Pakistan’s Mohammad Abbas celebrates the dismissal of Australia’s Shaun Marsh during their test match in Abu Dhabi. Image Credit: AP

Abu Dhabi: Australia’s dream of a series win in Asia since 2011 seems to have fast faded as Pakistan have reached a position of strength in the second Test on Wednesday, from where they cannot lose the match and series.

The hosts have a healthy 281-run lead, with eight wickets in hand, at the end of the second day of the series-deciding Test at the Shaikh Zayed Stadium. At stumps, Pakistan were 144 for 2 in 44 overs with Azhar Ali, who survived a close Lbw review in the penultimate over of the day, on an unbeaten 54 and Haris Sohail on 17.

Azhar was also involved in a partnership of 91 for the second wicket with debutant Fakhar Zaman, who scored an attacking 66, after Mohammad Hafeez went cheaply for six.

Earlier, Mohammad Abbas’s five for 33 from 12.4 overs saw the Australia innings fold up at a paltry 145 in 50.4 overs — 137 run short of Pakistan first innings score of 282.

Abbas, who became the joint second fastest Pakistani to the milestone of 50 wickets with Waqar Younis, Mohammad Asif and Shabbir Ahmad, clearly underlined his wicket-taking abilities yet again with his third five-wicket haul since his debut in April 2017.

“I focused on my bowling. I want to give credit to the physio (Cliff Deacon of South Africa) for helping me to play in this Test as I got a jolt in my neck while practising before the toss. I was a bit worried, but he told me that it’s nothing serious, so I was happy on this performance,” said Abbas, who said he didn’t let the flat tracks in the UAE discourage him at any point.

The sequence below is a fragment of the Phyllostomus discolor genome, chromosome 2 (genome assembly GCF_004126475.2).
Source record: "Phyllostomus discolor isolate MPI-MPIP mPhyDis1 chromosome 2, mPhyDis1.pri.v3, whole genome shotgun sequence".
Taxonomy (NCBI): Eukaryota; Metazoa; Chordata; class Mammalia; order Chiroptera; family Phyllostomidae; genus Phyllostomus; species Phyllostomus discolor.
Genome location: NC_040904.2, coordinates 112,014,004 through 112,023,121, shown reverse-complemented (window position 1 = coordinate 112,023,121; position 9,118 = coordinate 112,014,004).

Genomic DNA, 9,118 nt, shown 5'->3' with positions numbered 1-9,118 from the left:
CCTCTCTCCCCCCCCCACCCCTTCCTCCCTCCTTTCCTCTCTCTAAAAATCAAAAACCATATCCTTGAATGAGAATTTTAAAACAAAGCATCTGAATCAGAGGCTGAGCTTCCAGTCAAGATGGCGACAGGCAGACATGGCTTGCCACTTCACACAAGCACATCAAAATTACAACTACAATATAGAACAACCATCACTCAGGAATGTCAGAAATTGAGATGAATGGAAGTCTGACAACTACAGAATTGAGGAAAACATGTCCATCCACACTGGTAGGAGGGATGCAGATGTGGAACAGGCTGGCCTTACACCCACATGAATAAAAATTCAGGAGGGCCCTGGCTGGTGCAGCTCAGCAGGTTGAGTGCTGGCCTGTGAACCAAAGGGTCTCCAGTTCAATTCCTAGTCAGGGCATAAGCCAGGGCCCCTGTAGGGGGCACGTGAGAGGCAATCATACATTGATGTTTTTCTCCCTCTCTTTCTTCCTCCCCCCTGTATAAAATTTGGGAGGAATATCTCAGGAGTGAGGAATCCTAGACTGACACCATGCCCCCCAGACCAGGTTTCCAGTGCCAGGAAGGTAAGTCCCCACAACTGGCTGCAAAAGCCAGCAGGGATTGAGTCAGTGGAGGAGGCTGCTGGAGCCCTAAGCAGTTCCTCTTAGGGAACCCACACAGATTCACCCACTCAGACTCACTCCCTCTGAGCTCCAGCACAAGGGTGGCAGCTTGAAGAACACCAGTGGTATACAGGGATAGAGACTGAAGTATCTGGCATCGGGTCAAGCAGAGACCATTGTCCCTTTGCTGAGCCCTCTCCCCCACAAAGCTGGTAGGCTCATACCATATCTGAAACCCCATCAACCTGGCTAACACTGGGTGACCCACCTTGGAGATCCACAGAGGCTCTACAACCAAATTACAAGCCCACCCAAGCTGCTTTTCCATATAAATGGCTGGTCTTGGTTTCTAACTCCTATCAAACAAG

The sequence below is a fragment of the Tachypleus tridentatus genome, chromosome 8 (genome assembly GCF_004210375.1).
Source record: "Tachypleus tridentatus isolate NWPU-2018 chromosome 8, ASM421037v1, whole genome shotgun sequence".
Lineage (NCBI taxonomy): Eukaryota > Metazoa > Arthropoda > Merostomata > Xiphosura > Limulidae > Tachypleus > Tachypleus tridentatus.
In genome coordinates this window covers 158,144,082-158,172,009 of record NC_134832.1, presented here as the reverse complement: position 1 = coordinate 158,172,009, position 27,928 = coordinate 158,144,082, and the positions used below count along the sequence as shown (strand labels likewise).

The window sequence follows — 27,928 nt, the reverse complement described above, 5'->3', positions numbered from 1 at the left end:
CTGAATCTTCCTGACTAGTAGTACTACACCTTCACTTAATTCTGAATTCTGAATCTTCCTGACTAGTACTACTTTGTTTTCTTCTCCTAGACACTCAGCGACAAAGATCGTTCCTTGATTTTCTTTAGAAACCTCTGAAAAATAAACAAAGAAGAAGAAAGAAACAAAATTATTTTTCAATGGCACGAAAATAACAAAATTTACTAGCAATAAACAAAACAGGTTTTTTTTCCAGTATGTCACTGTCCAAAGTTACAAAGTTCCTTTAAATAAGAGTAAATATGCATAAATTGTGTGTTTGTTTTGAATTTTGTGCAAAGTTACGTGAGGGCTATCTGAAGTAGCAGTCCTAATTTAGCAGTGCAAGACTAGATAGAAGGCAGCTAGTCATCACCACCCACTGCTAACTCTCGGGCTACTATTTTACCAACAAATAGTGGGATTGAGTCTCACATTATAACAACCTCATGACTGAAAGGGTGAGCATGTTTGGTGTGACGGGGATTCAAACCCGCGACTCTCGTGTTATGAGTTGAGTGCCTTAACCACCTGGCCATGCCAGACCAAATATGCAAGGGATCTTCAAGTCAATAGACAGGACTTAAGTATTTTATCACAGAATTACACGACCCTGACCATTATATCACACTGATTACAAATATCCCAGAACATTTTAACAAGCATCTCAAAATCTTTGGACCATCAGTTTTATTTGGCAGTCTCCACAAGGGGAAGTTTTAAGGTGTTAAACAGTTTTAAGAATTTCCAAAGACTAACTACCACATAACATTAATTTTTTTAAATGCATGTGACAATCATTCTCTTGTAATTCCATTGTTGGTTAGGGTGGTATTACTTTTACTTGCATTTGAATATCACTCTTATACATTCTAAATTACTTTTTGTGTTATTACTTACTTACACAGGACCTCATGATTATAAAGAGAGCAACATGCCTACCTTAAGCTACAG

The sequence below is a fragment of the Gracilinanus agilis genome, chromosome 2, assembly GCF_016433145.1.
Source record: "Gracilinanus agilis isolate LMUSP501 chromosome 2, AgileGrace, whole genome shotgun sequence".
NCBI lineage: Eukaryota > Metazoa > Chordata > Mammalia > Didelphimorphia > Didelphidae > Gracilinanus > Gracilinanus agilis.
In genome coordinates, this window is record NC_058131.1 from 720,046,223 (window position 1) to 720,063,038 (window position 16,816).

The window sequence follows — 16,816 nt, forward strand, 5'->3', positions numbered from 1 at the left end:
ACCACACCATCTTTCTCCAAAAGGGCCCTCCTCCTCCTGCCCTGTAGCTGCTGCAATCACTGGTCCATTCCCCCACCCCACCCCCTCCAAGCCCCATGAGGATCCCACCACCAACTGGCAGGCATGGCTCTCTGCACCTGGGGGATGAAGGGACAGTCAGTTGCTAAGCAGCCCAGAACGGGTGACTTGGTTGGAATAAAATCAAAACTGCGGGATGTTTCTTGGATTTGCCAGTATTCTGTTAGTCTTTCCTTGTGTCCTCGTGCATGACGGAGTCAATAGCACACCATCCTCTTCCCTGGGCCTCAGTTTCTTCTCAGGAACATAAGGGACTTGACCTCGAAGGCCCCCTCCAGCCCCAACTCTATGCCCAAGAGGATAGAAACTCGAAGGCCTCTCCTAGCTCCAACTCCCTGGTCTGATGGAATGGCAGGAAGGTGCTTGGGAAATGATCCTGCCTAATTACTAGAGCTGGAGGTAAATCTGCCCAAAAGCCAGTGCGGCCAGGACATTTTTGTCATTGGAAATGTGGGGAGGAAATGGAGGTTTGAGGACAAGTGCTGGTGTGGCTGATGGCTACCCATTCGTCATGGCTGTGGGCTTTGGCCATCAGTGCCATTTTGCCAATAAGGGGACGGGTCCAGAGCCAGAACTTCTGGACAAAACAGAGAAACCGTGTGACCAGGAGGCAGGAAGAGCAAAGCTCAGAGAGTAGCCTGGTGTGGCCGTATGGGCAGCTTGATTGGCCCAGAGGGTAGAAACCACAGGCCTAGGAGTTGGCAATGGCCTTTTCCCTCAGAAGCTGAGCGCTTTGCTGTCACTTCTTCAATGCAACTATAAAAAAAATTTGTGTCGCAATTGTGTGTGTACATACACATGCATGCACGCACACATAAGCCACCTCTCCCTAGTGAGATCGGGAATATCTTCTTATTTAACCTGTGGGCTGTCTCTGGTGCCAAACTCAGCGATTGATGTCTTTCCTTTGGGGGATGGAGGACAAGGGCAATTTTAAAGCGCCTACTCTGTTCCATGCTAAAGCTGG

“There are different conditions, different pitches, whatever you get you need to focus on your bowling. I mould myself according to that. I only look at the player I’m bowling to and then focus on my bowling,” said Abbas.

Asked if he feared fading away like a few of his predecessors who had also started off with great promise, the 28-year-old said: “Look, I have a belief in Allah and I pray that he keeps me away from tough situations. I have played first class cricket and a lot of things have happened before my eyes.

“I suffered hardship in my life, so my focus is on cricket and that has made me mature. I want to keep my feet on the ground, that has been my life and it has matured me.”

There is something indeed special about Abbas’s bowling and it is certainly not about being fast alone. He manages to get these lifeless wickets to react by hitting the seam — while also getting some movement in the air.

Shaun Marsh, on three, was the first to depart after Abbas drew him for a forward defence and the angle of the delivery did enough to take the edge and Haris Sohail took a good low catch at slips.

Then going around the wicket, Abbas unleashed another beauty and Travis Head was walking back distraught after the edge flew into Asad Shafiq at second slip. Aussies were now clearly in trouble having been reduced to 57 for four.

With Yasir Shah then removing Mitchell Marsh caught by Shafiq at slips and Bilal Asif getting rid of a well set Aaron Finch for 39, Aussies were staring down the barrel. Any chance of revival was further dented as just at the stroke of lunch, Australian skipper Tim Paine was given out leg before to Bilal on umpire’s decision. A bit unlucky as the ball was just clipping the leg stump and Australia’s scorecard painted a sorry picture — 91 for four, still trailing by 191 runs.